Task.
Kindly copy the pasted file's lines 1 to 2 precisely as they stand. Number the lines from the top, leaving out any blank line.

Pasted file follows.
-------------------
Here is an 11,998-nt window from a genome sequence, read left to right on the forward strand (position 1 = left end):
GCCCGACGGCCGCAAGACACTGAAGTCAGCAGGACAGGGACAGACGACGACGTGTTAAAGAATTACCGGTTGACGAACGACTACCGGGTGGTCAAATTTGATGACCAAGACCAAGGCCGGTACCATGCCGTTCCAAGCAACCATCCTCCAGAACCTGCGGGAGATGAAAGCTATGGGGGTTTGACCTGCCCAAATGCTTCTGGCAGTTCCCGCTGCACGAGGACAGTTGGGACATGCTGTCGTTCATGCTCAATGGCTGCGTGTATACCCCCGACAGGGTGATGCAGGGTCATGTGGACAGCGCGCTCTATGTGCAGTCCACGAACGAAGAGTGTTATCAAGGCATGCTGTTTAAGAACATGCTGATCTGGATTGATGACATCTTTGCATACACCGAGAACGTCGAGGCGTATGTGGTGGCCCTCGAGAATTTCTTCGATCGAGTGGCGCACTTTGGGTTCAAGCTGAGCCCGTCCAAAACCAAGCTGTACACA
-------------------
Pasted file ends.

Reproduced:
Here is an 11,998-nt window from a genome sequence, read left to right on the forward strand (position 1 = left end):
GCCCGACGGCCGCAAGACACTGAAGTCAGCAGGACAGGGACAGACGACGACGTGTTAAAGAATTACCGGTTGACGAACGACTACCGGGTGGTCAAATTTGATGACCAAGACCAAGGCCGGTACCATGCCGTTCCAAGCAACCATCCTCCAGAACCTGCGGGAGATGAAAGCTATGGGGGTTTGACCTGCCCAAATGCTTCTGGCAGTTCCCGCTGCACGAGGACAGTTGGGACATGCTGTCGTTCATGCTCAATGGCTGCGTGTATACCCCCGACAGGGTGATGCAGGGTCATGTGGACAGCGCGCTCTATGTGCAGTCCACGAACGAAGAGTGTTATCAAGGCATGCTGTTTAAGAACATGCTGATCTGGATTGATGACATCTTTGCATACACCGAGAACGTCGAGGCGTATGTGGTGGCCCTCGAGAATTTCTTCGATCGAGTGGCGCACTTTGGGTTCAAGCTGAGCCCGTCCAAAACCAAGCTGTACACA